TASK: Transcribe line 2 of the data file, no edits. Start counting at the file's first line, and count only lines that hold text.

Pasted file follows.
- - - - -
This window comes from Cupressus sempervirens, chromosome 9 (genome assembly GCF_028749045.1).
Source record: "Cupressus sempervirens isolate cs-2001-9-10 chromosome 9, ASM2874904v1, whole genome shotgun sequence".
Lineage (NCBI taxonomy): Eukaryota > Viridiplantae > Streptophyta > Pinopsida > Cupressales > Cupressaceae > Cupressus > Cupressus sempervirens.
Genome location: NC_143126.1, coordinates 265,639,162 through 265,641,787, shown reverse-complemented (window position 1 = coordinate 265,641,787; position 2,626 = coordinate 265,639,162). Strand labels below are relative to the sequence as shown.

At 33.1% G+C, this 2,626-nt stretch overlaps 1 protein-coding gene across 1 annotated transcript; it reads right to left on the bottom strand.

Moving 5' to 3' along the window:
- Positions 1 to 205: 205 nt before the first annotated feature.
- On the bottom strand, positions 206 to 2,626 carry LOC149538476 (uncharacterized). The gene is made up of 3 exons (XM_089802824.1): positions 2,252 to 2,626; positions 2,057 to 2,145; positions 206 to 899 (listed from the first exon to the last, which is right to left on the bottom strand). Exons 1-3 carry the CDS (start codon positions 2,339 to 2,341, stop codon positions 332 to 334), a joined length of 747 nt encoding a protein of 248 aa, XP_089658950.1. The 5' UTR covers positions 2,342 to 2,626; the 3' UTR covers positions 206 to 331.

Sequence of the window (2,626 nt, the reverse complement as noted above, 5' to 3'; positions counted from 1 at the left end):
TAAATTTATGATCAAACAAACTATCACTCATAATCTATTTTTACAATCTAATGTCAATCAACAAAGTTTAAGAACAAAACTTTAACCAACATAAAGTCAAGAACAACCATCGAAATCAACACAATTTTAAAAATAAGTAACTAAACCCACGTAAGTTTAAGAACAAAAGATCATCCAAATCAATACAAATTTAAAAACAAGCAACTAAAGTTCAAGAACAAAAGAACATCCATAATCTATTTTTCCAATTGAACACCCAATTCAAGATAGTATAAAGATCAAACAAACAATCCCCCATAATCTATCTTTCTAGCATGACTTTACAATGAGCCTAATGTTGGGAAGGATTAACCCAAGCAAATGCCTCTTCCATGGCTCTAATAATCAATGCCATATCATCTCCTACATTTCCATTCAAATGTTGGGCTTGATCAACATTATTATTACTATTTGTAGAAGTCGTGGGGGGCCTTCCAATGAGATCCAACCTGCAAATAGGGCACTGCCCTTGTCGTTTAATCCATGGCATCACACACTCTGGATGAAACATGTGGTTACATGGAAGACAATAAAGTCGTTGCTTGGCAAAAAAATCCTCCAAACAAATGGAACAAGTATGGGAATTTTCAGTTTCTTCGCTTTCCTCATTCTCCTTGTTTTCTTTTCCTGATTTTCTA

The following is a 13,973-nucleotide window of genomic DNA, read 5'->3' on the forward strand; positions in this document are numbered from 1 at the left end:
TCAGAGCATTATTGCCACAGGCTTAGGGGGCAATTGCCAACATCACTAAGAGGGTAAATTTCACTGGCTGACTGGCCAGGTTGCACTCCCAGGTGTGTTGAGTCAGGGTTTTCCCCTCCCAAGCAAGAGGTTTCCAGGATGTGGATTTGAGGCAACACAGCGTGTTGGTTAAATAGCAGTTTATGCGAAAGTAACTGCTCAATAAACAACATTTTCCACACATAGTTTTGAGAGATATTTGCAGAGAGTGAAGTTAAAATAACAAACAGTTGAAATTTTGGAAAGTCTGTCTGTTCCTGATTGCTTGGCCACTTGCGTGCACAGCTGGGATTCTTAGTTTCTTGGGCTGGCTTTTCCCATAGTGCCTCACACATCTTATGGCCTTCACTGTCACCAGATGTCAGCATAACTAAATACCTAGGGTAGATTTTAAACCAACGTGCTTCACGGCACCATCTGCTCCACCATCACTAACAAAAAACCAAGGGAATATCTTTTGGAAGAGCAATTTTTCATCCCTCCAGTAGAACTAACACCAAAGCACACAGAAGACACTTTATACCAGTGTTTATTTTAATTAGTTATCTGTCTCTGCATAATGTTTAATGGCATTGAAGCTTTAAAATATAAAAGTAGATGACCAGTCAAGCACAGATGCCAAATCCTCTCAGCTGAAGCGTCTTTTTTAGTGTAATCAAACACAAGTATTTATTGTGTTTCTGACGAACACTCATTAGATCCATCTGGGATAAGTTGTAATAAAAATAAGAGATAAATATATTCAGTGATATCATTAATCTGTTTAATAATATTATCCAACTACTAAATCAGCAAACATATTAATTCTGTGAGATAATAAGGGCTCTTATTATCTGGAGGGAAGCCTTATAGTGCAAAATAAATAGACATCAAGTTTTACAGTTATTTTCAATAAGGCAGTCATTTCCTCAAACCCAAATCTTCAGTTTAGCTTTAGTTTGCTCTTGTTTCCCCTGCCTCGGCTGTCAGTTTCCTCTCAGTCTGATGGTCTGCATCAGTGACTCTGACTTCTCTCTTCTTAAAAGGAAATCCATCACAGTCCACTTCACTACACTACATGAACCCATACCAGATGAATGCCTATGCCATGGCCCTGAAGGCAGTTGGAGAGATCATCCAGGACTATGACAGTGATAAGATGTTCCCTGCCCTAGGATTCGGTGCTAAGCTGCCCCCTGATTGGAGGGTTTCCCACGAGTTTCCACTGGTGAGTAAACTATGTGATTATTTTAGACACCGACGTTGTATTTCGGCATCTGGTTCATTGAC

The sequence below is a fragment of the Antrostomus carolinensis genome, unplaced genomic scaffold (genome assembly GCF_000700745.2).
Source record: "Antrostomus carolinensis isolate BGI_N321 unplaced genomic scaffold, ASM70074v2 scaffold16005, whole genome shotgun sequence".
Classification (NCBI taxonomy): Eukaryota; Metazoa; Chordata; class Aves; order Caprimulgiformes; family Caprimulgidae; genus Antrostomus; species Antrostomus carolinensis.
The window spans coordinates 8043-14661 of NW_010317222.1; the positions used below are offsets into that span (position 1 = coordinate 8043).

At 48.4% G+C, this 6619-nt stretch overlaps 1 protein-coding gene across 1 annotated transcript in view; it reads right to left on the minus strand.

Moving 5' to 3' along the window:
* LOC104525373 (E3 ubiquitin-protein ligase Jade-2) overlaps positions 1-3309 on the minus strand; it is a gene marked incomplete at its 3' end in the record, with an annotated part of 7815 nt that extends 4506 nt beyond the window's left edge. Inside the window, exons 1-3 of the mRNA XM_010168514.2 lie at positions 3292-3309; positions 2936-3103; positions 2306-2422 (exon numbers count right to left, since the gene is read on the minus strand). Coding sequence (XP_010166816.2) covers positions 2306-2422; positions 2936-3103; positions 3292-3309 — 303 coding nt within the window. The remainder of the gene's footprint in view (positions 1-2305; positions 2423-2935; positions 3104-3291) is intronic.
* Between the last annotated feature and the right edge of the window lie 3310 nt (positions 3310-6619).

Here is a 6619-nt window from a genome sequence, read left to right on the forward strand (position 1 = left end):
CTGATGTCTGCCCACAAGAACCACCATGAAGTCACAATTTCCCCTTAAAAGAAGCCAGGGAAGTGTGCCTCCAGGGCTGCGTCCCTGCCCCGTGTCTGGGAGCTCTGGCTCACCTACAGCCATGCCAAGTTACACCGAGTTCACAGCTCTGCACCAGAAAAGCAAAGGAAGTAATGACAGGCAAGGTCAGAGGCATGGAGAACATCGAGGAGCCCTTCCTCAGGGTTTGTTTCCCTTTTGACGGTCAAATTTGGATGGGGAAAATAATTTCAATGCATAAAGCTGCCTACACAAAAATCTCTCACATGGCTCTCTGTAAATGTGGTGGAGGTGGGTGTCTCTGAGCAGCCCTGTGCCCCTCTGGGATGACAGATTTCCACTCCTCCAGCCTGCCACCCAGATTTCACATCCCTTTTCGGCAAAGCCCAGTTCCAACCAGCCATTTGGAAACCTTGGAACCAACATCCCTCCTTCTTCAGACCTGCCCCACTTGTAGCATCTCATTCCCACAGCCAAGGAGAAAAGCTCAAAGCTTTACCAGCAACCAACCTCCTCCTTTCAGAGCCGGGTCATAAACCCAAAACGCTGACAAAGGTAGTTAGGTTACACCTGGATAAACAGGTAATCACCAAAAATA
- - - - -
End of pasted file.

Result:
Source record: "Cupressus sempervirens isolate cs-2001-9-10 chromosome 9, ASM2874904v1, whole genome shotgun sequence".